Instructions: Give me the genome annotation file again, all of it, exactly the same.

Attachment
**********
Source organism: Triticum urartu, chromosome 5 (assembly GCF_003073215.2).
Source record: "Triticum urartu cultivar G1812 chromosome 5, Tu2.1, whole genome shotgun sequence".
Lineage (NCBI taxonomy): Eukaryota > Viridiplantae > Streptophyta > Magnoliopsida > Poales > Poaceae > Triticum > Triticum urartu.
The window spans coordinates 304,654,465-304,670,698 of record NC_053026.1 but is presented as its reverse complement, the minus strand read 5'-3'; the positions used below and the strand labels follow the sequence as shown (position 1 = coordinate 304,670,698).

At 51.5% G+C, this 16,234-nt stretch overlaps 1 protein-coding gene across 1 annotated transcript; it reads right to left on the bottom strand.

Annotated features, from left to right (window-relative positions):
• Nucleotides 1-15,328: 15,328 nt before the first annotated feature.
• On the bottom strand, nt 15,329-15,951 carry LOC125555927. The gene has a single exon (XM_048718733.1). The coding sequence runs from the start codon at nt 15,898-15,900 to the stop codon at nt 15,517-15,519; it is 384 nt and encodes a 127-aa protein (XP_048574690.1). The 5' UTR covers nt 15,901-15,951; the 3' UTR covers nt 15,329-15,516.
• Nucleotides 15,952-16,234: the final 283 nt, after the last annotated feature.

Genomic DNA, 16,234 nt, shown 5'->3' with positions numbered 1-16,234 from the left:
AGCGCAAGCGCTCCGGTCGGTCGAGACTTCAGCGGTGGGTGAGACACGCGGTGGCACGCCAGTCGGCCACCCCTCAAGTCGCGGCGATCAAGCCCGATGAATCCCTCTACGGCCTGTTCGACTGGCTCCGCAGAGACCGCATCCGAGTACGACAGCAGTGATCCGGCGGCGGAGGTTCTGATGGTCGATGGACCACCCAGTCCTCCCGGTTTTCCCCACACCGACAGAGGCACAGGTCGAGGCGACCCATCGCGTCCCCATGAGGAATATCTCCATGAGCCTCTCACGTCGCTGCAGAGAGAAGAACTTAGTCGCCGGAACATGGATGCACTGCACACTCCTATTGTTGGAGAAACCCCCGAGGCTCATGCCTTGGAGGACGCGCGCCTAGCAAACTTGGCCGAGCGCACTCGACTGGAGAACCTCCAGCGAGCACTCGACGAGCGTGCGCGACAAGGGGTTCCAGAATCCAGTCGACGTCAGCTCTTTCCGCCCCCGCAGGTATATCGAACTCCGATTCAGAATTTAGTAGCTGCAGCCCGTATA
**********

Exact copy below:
Source organism: Triticum urartu, chromosome 5 (assembly GCF_003073215.2).
Source record: "Triticum urartu cultivar G1812 chromosome 5, Tu2.1, whole genome shotgun sequence".
Lineage (NCBI taxonomy): Eukaryota > Viridiplantae > Streptophyta > Magnoliopsida > Poales > Poaceae > Triticum > Triticum urartu.
The window spans coordinates 304,654,465-304,670,698 of record NC_053026.1 but is presented as its reverse complement, the minus strand read 5'-3'; the positions used below and the strand labels follow the sequence as shown (position 1 = coordinate 304,670,698).

At 51.5% G+C, this 16,234-nt stretch overlaps 1 protein-coding gene across 1 annotated transcript; it reads right to left on the bottom strand.

Annotated features, from left to right (window-relative positions):
• Nucleotides 1-15,328: 15,328 nt before the first annotated feature.
• On the bottom strand, nt 15,329-15,951 carry LOC125555927. The gene has a single exon (XM_048718733.1). The coding sequence runs from the start codon at nt 15,898-15,900 to the stop codon at nt 15,517-15,519; it is 384 nt and encodes a 127-aa protein (XP_048574690.1). The 5' UTR covers nt 15,901-15,951; the 3' UTR covers nt 15,329-15,516.
• Nucleotides 15,952-16,234: the final 283 nt, after the last annotated feature.

Genomic DNA, 16,234 nt, shown 5'->3' with positions numbered 1-16,234 from the left:
AGCGCAAGCGCTCCGGTCGGTCGAGACTTCAGCGGTGGGTGAGACACGCGGTGGCACGCCAGTCGGCCACCCCTCAAGTCGCGGCGATCAAGCCCGATGAATCCCTCTACGGCCTGTTCGACTGGCTCCGCAGAGACCGCATCCGAGTACGACAGCAGTGATCCGGCGGCGGAGGTTCTGATGGTCGATGGACCACCCAGTCCTCCCGGTTTTCCCCACACCGACAGAGGCACAGGTCGAGGCGACCCATCGCGTCCCCATGAGGAATATCTCCATGAGCCTCTCACGTCGCTGCAGAGAGAAGAACTTAGTCGCCGGAACATGGATGCACTGCACACTCCTATTGTTGGAGAAACCCCCGAGGCTCATGCCTTGGAGGACGCGCGCCTAGCAAACTTGGCCGAGCGCACTCGACTGGAGAACCTCCAGCGAGCACTCGACGAGCGTGCGCGACAAGGGGTTCCAGAATCCAGTCGACGTCAGCTCTTTCCGCCCCCGCAGGTATATCGAACTCCGATTCAGAATTTAGTAGCTGCAGCCCGTATA